Treebeard's Homepage : Stumpers

Treebeard's Stumper
8 March 2002

Over The Rainbow

Rainbows are an ancient symbol of hope, and it's my hope we get to see one soon. We really need more rain before summer. Rainbows are caused by the "transit of light through particles of water," but they are unusual objects that not even bluebirds can fly over. Stumpers abound. When I try to fit a full rainbow into a photograph, why doesn't it help to step back? Why does light reflecting from millions of raindrops add up to just one rainbow? Do two people standing side by side or many miles apart really see the same rainbow? (Thanks Cynthia!)

Above are two rainbows I photographed in the Santa Ynez Valley last fall. Note how different the shapes are. If you look close at the top-right photo, you can see that it is a double rainbow with the colors reversed so that the two red bands face each other.

Right is a close shot of the end of the rainbow, and another question. Does that rainbow pass in front of the tree or behind it? It seemed far away at the time, but now I'm not sure. If you look close, you can see a few streaks of rain in the foreground as I took the picture.

Below are some other rainbow-like objects I've managed to photograph lately. These rings and sundogs look more like bright clouds than rainbows, but there is a hint of color even in the moon ring at night. It's interesting that the reddish color is on the inside of these bows rather than the outside like normal rainbows. I'm still waiting to capture halos, pillars, and a perfect fogbow!

Partial ring around the sun at sundown. Ring around the full moon at night.
Sundog on the left side of the sun. Sundog on the right side of the sun.

It's an ancient tradition that rainbows are a symbol of hope, and I was glad that some DMS students knew the original story. (What?) I have to think of the wonderful song "Over The Rainbow" by Harold Arlen and E.Y. (Yip) Harburg written for the Wizard of OZ movie (1939). Judy Garland soars over the rainbow in the first two notes ("some-where"):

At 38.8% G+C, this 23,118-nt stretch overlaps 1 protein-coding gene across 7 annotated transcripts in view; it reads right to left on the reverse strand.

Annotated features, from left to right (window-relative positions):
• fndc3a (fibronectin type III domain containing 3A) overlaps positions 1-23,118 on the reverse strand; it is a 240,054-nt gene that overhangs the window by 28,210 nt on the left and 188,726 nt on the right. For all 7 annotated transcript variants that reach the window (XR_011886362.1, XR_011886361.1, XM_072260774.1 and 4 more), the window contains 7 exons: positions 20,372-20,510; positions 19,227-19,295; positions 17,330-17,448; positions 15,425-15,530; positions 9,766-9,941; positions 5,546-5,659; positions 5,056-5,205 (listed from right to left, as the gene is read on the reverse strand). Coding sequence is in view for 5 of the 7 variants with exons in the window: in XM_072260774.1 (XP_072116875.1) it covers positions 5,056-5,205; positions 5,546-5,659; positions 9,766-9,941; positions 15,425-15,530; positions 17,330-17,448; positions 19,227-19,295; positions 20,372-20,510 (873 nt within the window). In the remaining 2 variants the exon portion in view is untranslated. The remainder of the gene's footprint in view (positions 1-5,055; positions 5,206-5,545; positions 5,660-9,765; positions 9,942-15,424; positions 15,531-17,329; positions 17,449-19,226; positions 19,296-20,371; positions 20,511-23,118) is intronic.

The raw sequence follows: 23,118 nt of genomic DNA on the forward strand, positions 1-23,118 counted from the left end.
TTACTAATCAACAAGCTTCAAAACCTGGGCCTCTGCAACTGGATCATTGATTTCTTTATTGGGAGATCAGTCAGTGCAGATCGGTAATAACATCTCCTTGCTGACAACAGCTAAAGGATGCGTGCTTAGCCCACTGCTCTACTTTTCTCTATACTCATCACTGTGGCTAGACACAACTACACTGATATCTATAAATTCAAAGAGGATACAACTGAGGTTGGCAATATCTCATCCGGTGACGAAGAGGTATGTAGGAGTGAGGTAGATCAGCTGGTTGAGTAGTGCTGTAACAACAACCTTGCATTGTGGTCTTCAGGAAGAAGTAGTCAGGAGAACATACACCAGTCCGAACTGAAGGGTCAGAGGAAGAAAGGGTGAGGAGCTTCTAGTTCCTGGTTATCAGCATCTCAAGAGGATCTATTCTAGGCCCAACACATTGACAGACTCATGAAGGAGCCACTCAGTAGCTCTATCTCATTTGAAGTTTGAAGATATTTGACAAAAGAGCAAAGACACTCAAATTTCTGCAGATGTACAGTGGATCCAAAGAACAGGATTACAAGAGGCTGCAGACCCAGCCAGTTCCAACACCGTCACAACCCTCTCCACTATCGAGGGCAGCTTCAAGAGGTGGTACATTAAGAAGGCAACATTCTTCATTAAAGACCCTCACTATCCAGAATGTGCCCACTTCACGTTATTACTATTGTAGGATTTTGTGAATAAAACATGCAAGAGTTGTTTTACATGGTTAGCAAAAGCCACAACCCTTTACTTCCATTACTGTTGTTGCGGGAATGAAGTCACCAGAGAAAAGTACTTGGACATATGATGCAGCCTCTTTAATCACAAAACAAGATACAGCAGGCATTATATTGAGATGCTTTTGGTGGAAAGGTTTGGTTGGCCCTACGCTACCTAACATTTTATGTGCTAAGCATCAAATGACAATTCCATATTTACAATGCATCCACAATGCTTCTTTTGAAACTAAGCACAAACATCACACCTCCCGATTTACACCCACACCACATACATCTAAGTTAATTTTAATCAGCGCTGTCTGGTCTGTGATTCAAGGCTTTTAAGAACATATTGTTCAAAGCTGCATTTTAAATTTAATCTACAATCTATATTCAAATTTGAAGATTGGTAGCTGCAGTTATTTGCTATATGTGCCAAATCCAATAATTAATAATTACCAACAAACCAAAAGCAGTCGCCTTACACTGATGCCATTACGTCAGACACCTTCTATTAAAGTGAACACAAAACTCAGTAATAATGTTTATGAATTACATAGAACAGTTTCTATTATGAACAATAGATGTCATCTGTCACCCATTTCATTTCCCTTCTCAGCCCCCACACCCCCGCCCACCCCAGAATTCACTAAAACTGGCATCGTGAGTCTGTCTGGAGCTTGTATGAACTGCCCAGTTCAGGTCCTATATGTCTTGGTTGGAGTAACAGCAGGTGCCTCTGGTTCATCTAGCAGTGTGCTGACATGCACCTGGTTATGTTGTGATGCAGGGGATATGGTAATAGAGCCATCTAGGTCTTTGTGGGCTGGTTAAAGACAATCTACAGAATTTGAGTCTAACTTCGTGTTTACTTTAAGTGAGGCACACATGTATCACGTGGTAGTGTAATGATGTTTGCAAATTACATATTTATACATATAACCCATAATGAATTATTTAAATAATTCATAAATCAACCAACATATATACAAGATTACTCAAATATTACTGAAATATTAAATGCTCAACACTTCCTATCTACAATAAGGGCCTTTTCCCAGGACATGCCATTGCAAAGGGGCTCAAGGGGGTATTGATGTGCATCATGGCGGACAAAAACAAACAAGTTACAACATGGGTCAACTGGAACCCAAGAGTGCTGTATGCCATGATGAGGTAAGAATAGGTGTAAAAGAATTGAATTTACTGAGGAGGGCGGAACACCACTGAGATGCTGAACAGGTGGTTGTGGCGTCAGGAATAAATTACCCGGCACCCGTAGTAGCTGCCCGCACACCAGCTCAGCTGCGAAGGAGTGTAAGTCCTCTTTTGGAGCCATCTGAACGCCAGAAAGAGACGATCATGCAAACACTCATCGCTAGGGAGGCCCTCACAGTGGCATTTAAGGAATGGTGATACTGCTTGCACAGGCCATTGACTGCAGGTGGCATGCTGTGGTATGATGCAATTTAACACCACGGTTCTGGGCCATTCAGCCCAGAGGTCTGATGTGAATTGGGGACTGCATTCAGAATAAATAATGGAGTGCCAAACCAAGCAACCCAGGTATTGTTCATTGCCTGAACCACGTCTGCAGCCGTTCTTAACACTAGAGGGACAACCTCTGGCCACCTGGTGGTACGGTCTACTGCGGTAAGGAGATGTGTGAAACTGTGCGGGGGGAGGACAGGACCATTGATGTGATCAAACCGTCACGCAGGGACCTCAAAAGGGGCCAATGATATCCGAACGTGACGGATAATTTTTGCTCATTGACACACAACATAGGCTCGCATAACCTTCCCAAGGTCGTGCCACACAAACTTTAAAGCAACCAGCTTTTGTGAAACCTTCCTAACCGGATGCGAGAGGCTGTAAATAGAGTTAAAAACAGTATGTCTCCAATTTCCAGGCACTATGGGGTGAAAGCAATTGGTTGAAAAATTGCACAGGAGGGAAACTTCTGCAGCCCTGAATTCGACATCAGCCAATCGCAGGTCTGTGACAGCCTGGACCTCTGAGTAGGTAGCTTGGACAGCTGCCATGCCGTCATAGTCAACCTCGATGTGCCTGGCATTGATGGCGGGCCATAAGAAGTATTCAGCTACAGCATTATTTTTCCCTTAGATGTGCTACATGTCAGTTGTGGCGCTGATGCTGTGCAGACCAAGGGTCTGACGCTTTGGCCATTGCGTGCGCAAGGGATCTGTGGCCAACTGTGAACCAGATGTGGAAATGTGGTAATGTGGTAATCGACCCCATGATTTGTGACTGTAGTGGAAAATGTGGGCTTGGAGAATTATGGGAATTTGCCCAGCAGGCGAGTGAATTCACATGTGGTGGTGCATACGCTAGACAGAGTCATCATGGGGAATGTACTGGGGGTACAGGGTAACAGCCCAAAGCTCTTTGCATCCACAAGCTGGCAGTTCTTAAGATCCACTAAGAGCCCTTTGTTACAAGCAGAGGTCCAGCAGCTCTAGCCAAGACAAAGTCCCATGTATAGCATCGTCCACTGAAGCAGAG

Somewhere over the rainbow, way up high
There's a land that I heard of, once in a lullaby
Somewhere over the rainbow, skies are blue
And the dreams that you dare to dream really do come true
Some day I'll wish upon a star,
And wake up where the clouds are far behind me
Where troubles melt like lemon drops
Away above the chimney tops, that's where you'll find me
Somewhere over the rainbow, bluebirds fly
Birds fly over the rainbow
Why then, oh why, can't I?

If happy little bluebirds fly
Beyond the rainbow
Why, oh why, can't I?
  Original sheet music from the
Library of Congress OZ collection.
There's another collection here.

What is it about rainbows that makes them such a perfect symbol for hope and fantasy? It is a fun scavenger hunt to track down as many cover versions of "Over the Rainbow" as you can find in all music genres! Amazon and CDNow are useful research tools. Napster and Morpheus have fallen, but Grokster and Kazaa and Limewire/Gnutella (etc.) are acceptable if you clean out the spyware. How many different cover versions can you find?

Answer


Last modified .

Copyright © 2002 by Marc Kummel / mkummel@rain.org